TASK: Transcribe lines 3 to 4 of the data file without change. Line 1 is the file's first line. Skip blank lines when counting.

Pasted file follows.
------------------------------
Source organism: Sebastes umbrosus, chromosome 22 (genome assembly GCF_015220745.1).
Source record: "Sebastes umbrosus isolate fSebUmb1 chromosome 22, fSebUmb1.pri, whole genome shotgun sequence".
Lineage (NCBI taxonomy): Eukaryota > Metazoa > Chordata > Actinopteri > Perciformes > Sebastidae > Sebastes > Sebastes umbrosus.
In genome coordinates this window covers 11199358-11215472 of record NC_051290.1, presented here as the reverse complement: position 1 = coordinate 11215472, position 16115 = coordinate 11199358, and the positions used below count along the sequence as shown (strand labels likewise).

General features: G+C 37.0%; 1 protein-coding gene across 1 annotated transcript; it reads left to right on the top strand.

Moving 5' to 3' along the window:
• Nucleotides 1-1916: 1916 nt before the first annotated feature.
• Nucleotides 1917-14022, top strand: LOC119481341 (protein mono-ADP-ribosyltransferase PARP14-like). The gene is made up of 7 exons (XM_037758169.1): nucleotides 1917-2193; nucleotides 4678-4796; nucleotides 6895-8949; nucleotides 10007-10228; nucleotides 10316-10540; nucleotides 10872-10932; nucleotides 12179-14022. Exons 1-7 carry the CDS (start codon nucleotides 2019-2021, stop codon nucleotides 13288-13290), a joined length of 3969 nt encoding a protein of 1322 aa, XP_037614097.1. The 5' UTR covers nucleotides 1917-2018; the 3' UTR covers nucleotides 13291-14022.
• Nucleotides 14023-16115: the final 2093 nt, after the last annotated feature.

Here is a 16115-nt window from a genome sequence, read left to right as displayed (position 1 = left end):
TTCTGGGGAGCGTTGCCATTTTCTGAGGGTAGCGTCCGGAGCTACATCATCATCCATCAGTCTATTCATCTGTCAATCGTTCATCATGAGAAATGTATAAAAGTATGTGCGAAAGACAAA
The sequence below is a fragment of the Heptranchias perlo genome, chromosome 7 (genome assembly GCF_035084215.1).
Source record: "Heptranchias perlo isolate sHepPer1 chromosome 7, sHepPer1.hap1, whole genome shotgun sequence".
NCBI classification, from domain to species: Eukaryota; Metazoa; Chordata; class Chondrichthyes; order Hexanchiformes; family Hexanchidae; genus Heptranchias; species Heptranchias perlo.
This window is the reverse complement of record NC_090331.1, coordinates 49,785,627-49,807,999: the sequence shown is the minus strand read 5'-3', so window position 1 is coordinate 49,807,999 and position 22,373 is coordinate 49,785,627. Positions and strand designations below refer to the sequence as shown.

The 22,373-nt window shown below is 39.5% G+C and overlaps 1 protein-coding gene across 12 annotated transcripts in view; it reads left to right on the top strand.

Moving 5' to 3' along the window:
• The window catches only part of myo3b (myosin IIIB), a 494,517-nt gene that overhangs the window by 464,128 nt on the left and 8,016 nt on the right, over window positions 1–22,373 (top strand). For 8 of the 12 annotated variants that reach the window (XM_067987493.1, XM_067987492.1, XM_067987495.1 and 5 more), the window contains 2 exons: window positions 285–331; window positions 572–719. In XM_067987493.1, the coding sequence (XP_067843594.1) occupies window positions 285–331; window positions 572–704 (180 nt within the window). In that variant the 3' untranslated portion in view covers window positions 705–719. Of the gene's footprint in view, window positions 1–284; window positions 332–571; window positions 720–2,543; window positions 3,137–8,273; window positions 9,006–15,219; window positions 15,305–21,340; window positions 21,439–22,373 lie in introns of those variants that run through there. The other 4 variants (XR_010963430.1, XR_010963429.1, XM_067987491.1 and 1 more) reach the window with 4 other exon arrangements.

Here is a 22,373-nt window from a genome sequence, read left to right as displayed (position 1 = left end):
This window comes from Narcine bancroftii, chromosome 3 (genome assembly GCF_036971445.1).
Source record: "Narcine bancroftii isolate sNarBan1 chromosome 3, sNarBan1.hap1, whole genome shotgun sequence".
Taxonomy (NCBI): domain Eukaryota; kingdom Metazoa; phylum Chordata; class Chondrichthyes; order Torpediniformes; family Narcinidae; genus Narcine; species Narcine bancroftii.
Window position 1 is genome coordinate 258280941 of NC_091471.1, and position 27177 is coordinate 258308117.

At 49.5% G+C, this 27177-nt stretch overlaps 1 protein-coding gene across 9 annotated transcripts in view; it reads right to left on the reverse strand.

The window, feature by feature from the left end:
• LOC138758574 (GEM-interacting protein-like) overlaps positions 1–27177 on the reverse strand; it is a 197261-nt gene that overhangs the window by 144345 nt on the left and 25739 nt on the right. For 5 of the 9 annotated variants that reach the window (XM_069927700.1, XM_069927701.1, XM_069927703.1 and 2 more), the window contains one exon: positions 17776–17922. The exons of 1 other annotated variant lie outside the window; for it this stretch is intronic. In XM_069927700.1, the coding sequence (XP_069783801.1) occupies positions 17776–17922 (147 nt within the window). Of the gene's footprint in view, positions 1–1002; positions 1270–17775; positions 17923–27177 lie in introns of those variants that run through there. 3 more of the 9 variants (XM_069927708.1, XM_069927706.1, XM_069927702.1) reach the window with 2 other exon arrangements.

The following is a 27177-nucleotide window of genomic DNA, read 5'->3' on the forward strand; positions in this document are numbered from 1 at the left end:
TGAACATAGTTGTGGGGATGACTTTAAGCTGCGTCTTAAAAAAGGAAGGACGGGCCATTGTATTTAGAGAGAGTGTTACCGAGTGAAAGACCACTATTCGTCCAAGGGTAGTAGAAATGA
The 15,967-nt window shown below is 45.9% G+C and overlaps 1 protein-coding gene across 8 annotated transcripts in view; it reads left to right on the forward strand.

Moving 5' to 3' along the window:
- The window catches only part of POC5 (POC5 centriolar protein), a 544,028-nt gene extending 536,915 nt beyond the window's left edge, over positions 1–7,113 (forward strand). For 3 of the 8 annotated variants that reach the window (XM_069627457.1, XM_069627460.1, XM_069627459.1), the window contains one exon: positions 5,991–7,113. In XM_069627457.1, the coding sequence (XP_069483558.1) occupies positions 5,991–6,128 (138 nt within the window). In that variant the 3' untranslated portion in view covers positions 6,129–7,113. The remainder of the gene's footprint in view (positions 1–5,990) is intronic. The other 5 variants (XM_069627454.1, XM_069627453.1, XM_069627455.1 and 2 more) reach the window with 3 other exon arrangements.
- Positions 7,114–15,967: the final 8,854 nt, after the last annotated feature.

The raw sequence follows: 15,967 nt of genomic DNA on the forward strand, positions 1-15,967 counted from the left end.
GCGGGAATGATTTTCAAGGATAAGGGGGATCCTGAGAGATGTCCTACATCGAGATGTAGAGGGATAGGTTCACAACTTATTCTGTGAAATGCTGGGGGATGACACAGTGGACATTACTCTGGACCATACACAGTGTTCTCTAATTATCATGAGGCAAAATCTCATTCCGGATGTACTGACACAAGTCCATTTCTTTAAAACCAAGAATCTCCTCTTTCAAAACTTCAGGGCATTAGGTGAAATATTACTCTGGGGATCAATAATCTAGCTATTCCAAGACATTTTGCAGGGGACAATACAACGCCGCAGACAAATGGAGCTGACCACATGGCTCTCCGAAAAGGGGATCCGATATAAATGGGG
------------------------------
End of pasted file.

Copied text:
Lineage (NCBI taxonomy): Eukaryota > Metazoa > Chordata > Actinopteri > Perciformes > Sebastidae > Sebastes > Sebastes umbrosus.
In genome coordinates this window covers 11199358-11215472 of record NC_051290.1, presented here as the reverse complement: position 1 = coordinate 11215472, position 16115 = coordinate 11199358, and the positions used below count along the sequence as shown (strand labels likewise).